Largely due to this political critique and confusion, and a growing concern with the environmental health problems caused by pesticides, some serious biologists and ecologists created the scientific ecology movement which would not confuse empirical data with visions of a desirable future world.
Today it is the science of ecology, rather than any aesthetic goals, that provide the basis of unity to most environmentalists. All would accept some level of scientific input into decisions about biodiversity or forest use. Conservation biology is an important and rapidly developing field.
Most would generally deny that there is such a thing as "environmentalism" and consider that phrase an invention of enemies.
One way to avoid the stigma of an "ism" was to evolve early anti-nuclear groups into the more scientific Green Parties, sprout new NGOs such as Greenpeace and Earth Action, and devoted groups to protecting global biodiversity and preventing climate change. But in the process, much of the emotional appeal, and many of the original aesthetic goals were lost - these groups have well-defined ethical and political views, backed by hard science.
Renewed focus on local action
However, the environmental movement today persists in many smaller local groups, usually within ecoregions, furthering spiritual and aesthetic values Thoreau or those who rewrote Chief Seattle's Reply would recognize. Some resemble the old U.S. conservation movement - whose modern expression is the Sierra Club, Audubon Society and National Geographic Society - American organizations with a worldwide influence.
These "politically neutral" groups tend to avoid global conflicts and view the settlement of inter-human conflict as separate from regard for nature - in direct contradiction to the ecology movement and peace movement which have increasingly close links: While Green Parties and Greenpeace, and groups like the ACTivist Magazine (http://www.activistmagazine.com) for example, regard ecology, biodiversity and an end to non-human extinction as absolutely basic to peace, the local groups may not, and may see a high degree of global competition and conflict as justifiable if it lets them preserve their own local uniqueness. This seems selfish to some. However, such groups tend not to "burn out" and to sustain for long periods, even generations, protecting the same local treasures. The Water Keepers Alliance is a good example of such a group that sticks to local questions.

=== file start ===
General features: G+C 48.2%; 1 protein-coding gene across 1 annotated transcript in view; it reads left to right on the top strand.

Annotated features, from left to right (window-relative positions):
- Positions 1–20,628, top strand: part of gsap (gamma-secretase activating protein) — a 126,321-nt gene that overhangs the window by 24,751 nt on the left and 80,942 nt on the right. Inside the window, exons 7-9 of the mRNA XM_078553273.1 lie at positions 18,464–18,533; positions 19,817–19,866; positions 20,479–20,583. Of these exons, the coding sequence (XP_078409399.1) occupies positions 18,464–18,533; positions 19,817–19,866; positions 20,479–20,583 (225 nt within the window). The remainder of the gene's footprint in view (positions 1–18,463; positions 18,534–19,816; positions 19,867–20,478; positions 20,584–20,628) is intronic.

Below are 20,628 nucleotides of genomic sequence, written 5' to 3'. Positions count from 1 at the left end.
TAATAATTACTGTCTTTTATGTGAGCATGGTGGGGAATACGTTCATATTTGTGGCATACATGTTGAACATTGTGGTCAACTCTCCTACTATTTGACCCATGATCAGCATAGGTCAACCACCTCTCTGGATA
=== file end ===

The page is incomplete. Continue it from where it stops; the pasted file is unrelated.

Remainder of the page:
The visions and confusions, however, persist. The new tribalist vision of society for example echoes the concerns of the original environmentalists to a degree. And the more local groups increasingly find that they benefit from collaboration, e.g. on consensus decison making methods, or making simultaneous policy, or relying on common legal resources, or even sometimes a common glossary. However, the differences between the various groups that make up the modern environmental movement tend to outweigh such similarities, and they rarely co-operate directly except on a few major global questions.
- EnviroLink Network (http://www.envirolink.org) - large list of environmental organizations
- The ACTivist Magazine (http://www.activistmagazine.com), a magazine devoted to strengthening the connections between peace, ecology and human rights
- Dictionary of the History of ideas: (http://etext.lib.virginia.edu/cgi-local/DHI/dhi.cgi?id=dv1-59) Conservation of Natural Resources
- Environmental Communication Options (http://eco-site.com/About_Us.html) - An example of an environmental movement corporation